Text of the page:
We live in a common everyday world of persons and things, beings that exist with their own unique natures and traits, that act and are acted on, and whose being and behavior exist and are intelligible through causes. Our logical tools, such as definitions, syllogisms, universal concepts, affirmative and negative statements, inductions, relations of oppositions, and so on, are adapted to cognizing a world of everyday experience.
Some may say that this common world of everyday experience has been discredited and displaced as a result of the world view of modern science, particularly physics. And a logic adapted to a knowledge of everyday experience must now give way to a logic adapted to getting to know the esoteric world of modern physical science.
But as long as one remains within the context of the elaborate mathematical constructions and theories of modern physics, a logic adapted to the intentional function of enabling us to come to know things in terms of what they are essentially, through their causes and in their acts of existing, appears to be out of place and irrelevant, since mathematical theories of physics seem unconcerned with things such as causes, essences, substances, acts of existing, and so on.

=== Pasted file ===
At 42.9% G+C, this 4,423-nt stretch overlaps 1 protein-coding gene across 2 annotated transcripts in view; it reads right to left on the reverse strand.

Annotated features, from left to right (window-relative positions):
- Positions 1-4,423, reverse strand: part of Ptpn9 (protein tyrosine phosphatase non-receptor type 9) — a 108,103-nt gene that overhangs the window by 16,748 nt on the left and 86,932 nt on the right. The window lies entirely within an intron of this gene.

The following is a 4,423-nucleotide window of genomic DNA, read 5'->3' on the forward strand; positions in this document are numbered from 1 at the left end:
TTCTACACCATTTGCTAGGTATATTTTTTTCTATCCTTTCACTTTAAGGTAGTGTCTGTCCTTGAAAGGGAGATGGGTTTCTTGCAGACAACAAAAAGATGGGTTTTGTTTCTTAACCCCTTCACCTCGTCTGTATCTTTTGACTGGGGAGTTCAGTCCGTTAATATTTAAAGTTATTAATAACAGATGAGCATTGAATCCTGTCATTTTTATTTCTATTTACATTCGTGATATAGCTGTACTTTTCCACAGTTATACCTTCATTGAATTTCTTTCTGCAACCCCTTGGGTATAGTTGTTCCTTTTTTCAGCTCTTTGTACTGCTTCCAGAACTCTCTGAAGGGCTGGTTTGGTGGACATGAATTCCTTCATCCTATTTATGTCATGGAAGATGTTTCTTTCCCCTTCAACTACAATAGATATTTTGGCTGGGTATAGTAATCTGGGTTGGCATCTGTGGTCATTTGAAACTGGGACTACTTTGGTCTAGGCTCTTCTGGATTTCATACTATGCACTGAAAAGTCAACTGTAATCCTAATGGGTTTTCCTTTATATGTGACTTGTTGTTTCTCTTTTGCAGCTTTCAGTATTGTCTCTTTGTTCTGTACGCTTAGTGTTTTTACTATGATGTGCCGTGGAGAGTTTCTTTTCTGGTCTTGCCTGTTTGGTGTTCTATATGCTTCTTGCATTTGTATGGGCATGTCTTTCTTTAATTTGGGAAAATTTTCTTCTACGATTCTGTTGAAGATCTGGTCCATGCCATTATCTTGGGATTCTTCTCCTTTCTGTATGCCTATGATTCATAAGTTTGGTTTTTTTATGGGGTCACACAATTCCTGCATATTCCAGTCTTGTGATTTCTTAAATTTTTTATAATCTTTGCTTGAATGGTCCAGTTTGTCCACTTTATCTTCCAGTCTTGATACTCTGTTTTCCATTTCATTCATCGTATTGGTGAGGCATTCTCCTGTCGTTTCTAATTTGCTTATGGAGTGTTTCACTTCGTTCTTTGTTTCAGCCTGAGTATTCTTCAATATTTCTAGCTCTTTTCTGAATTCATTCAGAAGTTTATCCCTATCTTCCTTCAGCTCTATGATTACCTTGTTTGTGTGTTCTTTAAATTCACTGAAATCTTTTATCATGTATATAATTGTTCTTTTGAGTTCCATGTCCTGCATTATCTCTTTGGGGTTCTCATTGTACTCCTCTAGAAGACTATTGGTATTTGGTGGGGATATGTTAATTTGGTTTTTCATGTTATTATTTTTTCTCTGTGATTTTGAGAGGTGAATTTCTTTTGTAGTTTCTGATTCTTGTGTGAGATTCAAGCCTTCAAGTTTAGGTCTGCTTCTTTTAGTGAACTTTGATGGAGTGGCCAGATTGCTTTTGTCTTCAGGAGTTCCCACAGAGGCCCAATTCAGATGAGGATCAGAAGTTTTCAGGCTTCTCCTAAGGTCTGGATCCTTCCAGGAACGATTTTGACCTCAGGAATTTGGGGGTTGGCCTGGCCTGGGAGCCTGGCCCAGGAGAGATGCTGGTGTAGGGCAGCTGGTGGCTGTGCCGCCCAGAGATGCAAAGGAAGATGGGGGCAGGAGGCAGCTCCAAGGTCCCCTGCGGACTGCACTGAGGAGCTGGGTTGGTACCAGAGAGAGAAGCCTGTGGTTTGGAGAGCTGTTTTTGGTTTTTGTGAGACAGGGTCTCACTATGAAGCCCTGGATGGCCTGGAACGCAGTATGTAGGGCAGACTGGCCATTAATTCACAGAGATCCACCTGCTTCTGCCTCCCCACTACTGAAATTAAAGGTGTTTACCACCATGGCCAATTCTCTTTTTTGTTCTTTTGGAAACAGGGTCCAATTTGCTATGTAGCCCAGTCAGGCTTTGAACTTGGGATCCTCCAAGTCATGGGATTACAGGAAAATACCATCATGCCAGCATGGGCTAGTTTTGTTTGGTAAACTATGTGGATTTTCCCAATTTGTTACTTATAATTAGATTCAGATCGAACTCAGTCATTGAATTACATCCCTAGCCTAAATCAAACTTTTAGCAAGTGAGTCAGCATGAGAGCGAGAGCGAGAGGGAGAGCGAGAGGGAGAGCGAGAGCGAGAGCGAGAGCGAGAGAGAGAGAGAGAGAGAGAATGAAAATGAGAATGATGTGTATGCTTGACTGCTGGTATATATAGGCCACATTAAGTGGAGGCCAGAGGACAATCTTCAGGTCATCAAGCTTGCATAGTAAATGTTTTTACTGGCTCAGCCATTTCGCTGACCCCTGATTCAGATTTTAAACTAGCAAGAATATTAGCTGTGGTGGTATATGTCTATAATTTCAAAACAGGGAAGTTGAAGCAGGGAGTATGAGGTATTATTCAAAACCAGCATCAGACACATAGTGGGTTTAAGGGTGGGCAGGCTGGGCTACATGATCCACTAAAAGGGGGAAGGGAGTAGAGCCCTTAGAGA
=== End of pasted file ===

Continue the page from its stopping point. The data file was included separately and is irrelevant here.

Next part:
But that does not imply that our world or our logic for understanding our world is discredited or displaced. Scientists cannot avoid being human, immersed in an everyday world of living and nonliving things, friends and enemies, birth and death, joy and sorrow, change and permenance, intelligibility and mystery. And as an inhabitant of this world of common experience, a scientist cannot avoid thinking and reasoning and trying to understand as a human being. So a scientist will want to know what this is, whether that is, and why something else is, a concern with essences, existences, and causes. But such concerns are served only by a human or humanistic logic.
Concepts, statements, and arguments are necessary instruments that we naturally use in trying to understand the world.